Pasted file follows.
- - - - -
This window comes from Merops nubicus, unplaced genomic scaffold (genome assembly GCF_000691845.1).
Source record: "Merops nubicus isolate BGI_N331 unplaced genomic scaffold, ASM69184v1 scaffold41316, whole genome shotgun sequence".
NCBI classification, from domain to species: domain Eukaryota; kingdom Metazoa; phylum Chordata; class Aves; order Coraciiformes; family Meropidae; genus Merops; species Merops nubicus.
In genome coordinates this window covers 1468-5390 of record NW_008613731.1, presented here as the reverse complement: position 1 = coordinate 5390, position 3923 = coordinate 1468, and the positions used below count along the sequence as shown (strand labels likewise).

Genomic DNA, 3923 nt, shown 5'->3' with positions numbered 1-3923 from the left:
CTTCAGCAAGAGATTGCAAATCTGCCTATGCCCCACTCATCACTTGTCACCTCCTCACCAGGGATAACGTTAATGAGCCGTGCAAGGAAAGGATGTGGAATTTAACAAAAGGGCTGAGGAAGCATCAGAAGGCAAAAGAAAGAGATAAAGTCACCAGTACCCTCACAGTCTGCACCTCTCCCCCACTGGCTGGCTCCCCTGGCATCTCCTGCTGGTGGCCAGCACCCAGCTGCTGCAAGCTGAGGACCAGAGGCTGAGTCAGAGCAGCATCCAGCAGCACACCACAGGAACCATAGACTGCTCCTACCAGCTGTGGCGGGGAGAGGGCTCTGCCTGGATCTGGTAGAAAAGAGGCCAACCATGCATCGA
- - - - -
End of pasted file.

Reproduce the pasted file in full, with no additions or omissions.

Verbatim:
This window comes from Merops nubicus, unplaced genomic scaffold (genome assembly GCF_000691845.1).
Source record: "Merops nubicus isolate BGI_N331 unplaced genomic scaffold, ASM69184v1 scaffold41316, whole genome shotgun sequence".
NCBI classification, from domain to species: domain Eukaryota; kingdom Metazoa; phylum Chordata; class Aves; order Coraciiformes; family Meropidae; genus Merops; species Merops nubicus.
In genome coordinates this window covers 1468-5390 of record NW_008613731.1, presented here as the reverse complement: position 1 = coordinate 5390, position 3923 = coordinate 1468, and the positions used below count along the sequence as shown (strand labels likewise).

Genomic DNA, 3923 nt, shown 5'->3' with positions numbered 1-3923 from the left:
CTTCAGCAAGAGATTGCAAATCTGCCTATGCCCCACTCATCACTTGTCACCTCCTCACCAGGGATAACGTTAATGAGCCGTGCAAGGAAAGGATGTGGAATTTAACAAAAGGGCTGAGGAAGCATCAGAAGGCAAAAGAAAGAGATAAAGTCACCAGTACCCTCACAGTCTGCACCTCTCCCCCACTGGCTGGCTCCCCTGGCATCTCCTGCTGGTGGCCAGCACCCAGCTGCTGCAAGCTGAGGACCAGAGGCTGAGTCAGAGCAGCATCCAGCAGCACACCACAGGAACCATAGACTGCTCCTACCAGCTGTGGCGGGGAGAGGGCTCTGCCTGGATCTGGTAGAAAAGAGGCCAACCATGCATCGA